As 2011 comes to a close, we at the Rainmaker group would like to provide you with the most popular Blog Posts of the year. We have analyzed our data and are presenting you with the posts which were viewed most in 2011!
Sit back and enjoy the Rainmaker's top blog posts of 2011!
#10 Why Your Employees are Emotionally Starving to Death - How do you know that your employees are emotionally starving to death? Chris tells you how in this post. He also lists 5 thinks YOU can do to improve employee morale and employees engagement.
#9 The Real Reason for Poor Employee Performance - When you fail to set performance expectations and hold employee team members accountable, poor results are guarantee to follow. You know what they say, what gets measured gets improved! In this post Chris explains how to measure what matters to guarantee excellent results.
#8 Power of Cursing at Work - Do you have to deal with co-workers who curse in the workplace? How do you respond to them? Chris isn’t talking about the traditional “curse words” in this post. Check out this post to see exactly which swear words Chris is talking about and how to handle them.
#7 Values, Morals, & Work Ethic of North Dakotans - Have you noticed that North Dakota has been in the news more and more lately? There are many articles asking, “What is North Dakota’s secret?” In this post Amber spills the beans and explains what makes North Dakota so special.
#6 Changing Company Culture Begins at the Top - A company’s culture is set by the CEO and is lived through the day-to-day actions of employee team members. Check out this post to see how you can truly begin to change your company’s culture.
#5 Employee Conflict & the Avoidance of Talking About What Needs To be Talked About - Have you ever been involved with a team where there is constant tension? Do you know the feeling of having an elephant in the room? Do you think that conflict is bad? This post will help clear up your vision on conflict, and how you can stop conflict avoidance.
#4 Monday Meeting Hell? 4 Tips for a More Effective Team Meeting - Oh, the Monday morning sales meeting. Who hasn’t been there? These meetings should create direction and motivate the team members for the week ahead, but usually it is just a sorry attempt. In this post, Joe explains how you can create more effective meetings.
#3 The Traditional View on Employee Engagement is Bull@#!%! - “Make employees happy and they will work hard for the company and profits will be maximized.” How many of you have heard this before? Well, it’s wrong! Job fit is extremely important in making employees happy. Check out this post to see why.
#2 4 Essentials of Employee Engagement - Are your members actively engaged? Are they actively disengaged? How do you know? This post gives the 4 essentials of employee engagement which will help you ensure that you are not losing money due to disengaged employees.
#1 Having Fun at the Carnival of HR with all our Friends - Welcome to the Carnival! Step right up and connect with old friends and maybe even meet some new ones. The Carnival of HR shares our friends amazing blogs. So what are you waiting for? Come on in and enjoy the carnival!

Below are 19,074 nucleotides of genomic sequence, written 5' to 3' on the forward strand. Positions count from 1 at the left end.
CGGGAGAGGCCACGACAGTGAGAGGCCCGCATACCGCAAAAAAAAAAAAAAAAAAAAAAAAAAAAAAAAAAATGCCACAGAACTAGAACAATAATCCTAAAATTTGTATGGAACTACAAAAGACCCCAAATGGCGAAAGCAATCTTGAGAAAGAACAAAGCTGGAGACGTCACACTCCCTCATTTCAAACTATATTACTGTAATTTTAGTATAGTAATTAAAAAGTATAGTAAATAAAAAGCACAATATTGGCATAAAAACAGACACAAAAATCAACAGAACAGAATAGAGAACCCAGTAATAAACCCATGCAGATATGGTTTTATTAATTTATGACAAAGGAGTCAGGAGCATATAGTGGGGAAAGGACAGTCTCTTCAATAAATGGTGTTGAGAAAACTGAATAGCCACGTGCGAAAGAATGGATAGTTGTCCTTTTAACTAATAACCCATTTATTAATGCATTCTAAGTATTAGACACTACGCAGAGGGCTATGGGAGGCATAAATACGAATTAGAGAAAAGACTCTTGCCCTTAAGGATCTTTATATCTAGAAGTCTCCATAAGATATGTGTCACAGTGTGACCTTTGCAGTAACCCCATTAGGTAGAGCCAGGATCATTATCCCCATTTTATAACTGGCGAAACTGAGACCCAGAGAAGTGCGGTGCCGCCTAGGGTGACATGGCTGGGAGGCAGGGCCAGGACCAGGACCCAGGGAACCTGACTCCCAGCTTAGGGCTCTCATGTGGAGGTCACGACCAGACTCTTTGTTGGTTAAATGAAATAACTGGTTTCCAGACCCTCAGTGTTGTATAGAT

We at the Rainmaker Group are wishing you a very prosperous New Year!
Happy Monday Everyone!
Welcome to the Holiday edition of Human Capital Strategies! Every Monday, we give you insight into the most interesting blog articles of the week. They will help you improve your most important asset, your people. This week, a few of the posts have a special holiday twist on them!
This week's segment provides the top 5 posts for the week of December 19th through December 25th. They deliver insight into corporate culture, leadership development, and a chance to make a difference this holiday season.
We at the Rainmaker Group hope that you all have a wonderful holiday season!
See you next Monday!
David Witt, Blanchard LeaderChat: How Would Employees Answer These 5 Questions About YOUR Corporate Culture? - In this post, David explains the questions that Garry Ridge and Ken Blanchard asked during a recent webinar. He also gives the eye-opening response that they received for their questions. The questions were presented to the people to find out how attendees felt about the performance management process at their organization and how it was impacting the culture and performance.
Joel A. Garfinkle, Tanveer Naseer’s Blog: 3 Ways Remarkable Leaders Get Noticed - This is a guest post by Joel Garfinkle. Joe is recognized as one of the top 50 coaches in the United States. In this post Joel explains the three ways that a remarkable leader will get noticed. The first way is to create a new product; the second way is to come up with innovative solutions for difficult problems, and the third way is to listen for opportunities.
Mary Jo Asmus,Aspire Leadership Solutions Blog: Peace and Goodwill -This post is to help spread some holiday cheer. Mary explains that the most stressful holiday season is upon us. Whether Black Friday, Cyber Monday or Super Saturday, it seems that people tend to lose the true holiday spirit. Mary explains a few ways to keep the spirit of the holiday in your heart year round.